German budget grocer Aldi's quest for UK domination continues as its sales growth picked up in the UK, though profits dipped in its full-year results due to "continued investment in prices and infrastructure".
The supermarket onslaught continues however, as the firm outlined plans for 70 new supermarkets for 2018 amid its efforts to hit 1,000 by 2022.
Sales in the UK and Ireland were up 13.5 per cent to £8.7bn for the financial year, marking a £1bn increase on 2015.
The company said its sales and market share have more than doubled in under four years, and that over a million shoppers have made the switch to it from other supermarkets.
Profits took a hit however, with operating profit down 17 per cent to £211.3m and gross profit down seven per cent at £324.5m. Aldi said its commitment to low prices and investment in stores and distribution had buffeted profits, reflecting the intense competition in the sector.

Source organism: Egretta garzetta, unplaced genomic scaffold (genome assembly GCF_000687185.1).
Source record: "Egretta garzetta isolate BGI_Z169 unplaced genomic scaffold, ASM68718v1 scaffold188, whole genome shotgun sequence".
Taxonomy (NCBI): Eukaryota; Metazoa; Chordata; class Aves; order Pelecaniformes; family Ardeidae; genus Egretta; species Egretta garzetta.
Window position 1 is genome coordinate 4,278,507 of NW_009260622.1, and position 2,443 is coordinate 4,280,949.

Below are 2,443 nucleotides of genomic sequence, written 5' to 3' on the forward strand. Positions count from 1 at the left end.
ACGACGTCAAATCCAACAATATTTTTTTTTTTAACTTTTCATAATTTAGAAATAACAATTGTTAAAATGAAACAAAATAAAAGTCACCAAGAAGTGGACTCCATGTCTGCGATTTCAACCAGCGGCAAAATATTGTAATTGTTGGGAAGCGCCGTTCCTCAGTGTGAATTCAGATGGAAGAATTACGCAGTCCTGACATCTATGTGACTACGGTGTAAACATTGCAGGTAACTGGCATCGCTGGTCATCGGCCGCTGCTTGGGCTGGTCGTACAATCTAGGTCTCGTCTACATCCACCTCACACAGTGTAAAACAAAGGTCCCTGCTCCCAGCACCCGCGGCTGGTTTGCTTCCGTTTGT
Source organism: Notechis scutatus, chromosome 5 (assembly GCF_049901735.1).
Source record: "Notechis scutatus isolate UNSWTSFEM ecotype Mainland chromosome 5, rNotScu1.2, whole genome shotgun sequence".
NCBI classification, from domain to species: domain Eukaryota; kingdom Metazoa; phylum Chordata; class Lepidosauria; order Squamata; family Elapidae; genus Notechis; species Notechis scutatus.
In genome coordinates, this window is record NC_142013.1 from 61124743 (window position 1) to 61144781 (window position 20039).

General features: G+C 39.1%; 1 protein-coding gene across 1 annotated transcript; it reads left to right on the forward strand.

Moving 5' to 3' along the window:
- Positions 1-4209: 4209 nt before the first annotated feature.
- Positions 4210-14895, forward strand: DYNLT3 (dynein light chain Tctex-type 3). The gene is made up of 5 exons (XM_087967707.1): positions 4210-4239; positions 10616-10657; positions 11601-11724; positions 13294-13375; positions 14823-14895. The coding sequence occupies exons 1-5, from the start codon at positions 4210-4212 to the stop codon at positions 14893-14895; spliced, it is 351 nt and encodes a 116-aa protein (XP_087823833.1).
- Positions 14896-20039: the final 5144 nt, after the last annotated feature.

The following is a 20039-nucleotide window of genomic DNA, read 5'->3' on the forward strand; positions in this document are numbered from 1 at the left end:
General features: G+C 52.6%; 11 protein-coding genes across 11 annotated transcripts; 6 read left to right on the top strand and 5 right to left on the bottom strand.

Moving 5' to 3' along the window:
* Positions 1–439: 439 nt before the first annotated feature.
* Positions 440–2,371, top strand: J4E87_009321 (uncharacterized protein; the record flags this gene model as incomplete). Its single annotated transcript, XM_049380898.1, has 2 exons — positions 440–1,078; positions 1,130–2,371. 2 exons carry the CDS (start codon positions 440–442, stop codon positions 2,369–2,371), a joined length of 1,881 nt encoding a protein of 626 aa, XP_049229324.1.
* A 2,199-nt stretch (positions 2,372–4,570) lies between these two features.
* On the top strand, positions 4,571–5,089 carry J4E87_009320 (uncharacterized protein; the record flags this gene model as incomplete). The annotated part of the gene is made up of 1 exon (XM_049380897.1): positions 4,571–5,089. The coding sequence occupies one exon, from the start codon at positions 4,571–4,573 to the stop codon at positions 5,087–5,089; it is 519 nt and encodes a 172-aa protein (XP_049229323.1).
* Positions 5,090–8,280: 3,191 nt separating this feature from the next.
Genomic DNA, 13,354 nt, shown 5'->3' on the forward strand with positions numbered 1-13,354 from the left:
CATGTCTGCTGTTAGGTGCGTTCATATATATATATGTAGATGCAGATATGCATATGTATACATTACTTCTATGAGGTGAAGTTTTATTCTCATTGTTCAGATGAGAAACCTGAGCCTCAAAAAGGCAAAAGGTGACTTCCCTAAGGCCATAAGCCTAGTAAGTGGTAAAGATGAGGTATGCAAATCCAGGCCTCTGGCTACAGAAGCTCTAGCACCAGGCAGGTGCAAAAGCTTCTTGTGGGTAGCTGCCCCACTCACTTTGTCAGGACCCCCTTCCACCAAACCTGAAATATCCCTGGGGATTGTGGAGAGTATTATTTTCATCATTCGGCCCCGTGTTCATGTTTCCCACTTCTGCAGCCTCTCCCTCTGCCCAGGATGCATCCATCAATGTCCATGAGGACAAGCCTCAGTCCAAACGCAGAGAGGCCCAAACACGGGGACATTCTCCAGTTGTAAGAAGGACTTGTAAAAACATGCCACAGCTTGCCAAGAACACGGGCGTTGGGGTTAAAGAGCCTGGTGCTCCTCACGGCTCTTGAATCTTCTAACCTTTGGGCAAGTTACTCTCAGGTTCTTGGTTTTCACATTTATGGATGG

Why it's interesting
Aldi said sales continued to surge for the year to 31 December 2016 despite overall grocery market growth of just 0.5 per cent for the period.
According to the latest figures from Kantar Worldpanel, the budget giants of Aldi and Lidl are still in the ascendancy despite the tough competition, with Lidl now neck and neck with Waitrose. Both have a 5.3 per cent share of the market.
Between them, Aldi and Lidl now account for £1 in every £8 spent in UK supermarkets, up from £1 in £25 a decade ago.
What the company said
Matthew Barnes, chief executive for Aldi UK and Ireland, said:
Our growth is accelerating, thanks to the hundreds of thousands of new customers switching their shop to Aldi. This is happening right across the UK and is all down to a simple, straightforward commitment – products comparable to the leading brands and supermarket premium ranges at the lowest prices in Britain.
We’re doing everything we can to insulate customers from those cost increases, making sure our prices are the lowest in the UK, every day of the year.